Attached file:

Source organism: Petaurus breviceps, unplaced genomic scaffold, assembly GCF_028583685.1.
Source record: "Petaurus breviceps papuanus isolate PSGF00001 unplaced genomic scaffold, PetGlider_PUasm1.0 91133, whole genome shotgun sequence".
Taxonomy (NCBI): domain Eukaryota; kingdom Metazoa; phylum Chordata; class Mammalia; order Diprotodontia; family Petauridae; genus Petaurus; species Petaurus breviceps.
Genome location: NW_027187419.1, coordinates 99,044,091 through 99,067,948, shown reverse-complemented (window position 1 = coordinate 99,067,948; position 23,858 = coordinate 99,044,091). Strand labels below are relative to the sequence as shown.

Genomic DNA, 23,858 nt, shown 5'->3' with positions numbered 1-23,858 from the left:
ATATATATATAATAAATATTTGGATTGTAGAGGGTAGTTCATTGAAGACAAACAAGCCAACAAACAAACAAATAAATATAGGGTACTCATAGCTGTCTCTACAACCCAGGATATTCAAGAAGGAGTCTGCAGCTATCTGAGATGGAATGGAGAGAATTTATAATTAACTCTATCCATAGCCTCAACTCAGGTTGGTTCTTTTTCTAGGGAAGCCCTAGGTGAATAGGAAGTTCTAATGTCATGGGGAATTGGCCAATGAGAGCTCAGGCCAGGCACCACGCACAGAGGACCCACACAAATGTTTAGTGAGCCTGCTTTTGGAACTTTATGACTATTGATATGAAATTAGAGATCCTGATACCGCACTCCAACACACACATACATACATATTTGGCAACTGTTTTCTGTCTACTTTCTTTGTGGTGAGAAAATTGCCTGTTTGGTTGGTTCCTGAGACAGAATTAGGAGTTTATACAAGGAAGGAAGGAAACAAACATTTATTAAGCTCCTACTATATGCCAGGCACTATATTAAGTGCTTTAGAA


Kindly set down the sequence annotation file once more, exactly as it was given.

Source organism: Petaurus breviceps, unplaced genomic scaffold, assembly GCF_028583685.1.
Source record: "Petaurus breviceps papuanus isolate PSGF00001 unplaced genomic scaffold, PetGlider_PUasm1.0 91133, whole genome shotgun sequence".
Taxonomy (NCBI): domain Eukaryota; kingdom Metazoa; phylum Chordata; class Mammalia; order Diprotodontia; family Petauridae; genus Petaurus; species Petaurus breviceps.
Genome location: NW_027187419.1, coordinates 99,044,091 through 99,067,948, shown reverse-complemented (window position 1 = coordinate 99,067,948; position 23,858 = coordinate 99,044,091). Strand labels below are relative to the sequence as shown.

Genomic DNA, 23,858 nt, shown 5'->3' with positions numbered 1-23,858 from the left:
ATATATATATAATAAATATTTGGATTGTAGAGGGTAGTTCATTGAAGACAAACAAGCCAACAAACAAACAAATAAATATAGGGTACTCATAGCTGTCTCTACAACCCAGGATATTCAAGAAGGAGTCTGCAGCTATCTGAGATGGAATGGAGAGAATTTATAATTAACTCTATCCATAGCCTCAACTCAGGTTGGTTCTTTTTCTAGGGAAGCCCTAGGTGAATAGGAAGTTCTAATGTCATGGGGAATTGGCCAATGAGAGCTCAGGCCAGGCACCACGCACAGAGGACCCACACAAATGTTTAGTGAGCCTGCTTTTGGAACTTTATGACTATTGATATGAAATTAGAGATCCTGATACCGCACTCCAACACACACATACATACATATTTGGCAACTGTTTTCTGTCTACTTTCTTTGTGGTGAGAAAATTGCCTGTTTGGTTGGTTCCTGAGACAGAATTAGGAGTTTATACAAGGAAGGAAGGAAACAAACATTTATTAAGCTCCTACTATATGCCAGGCACTATATTAAGTGCTTTAGAA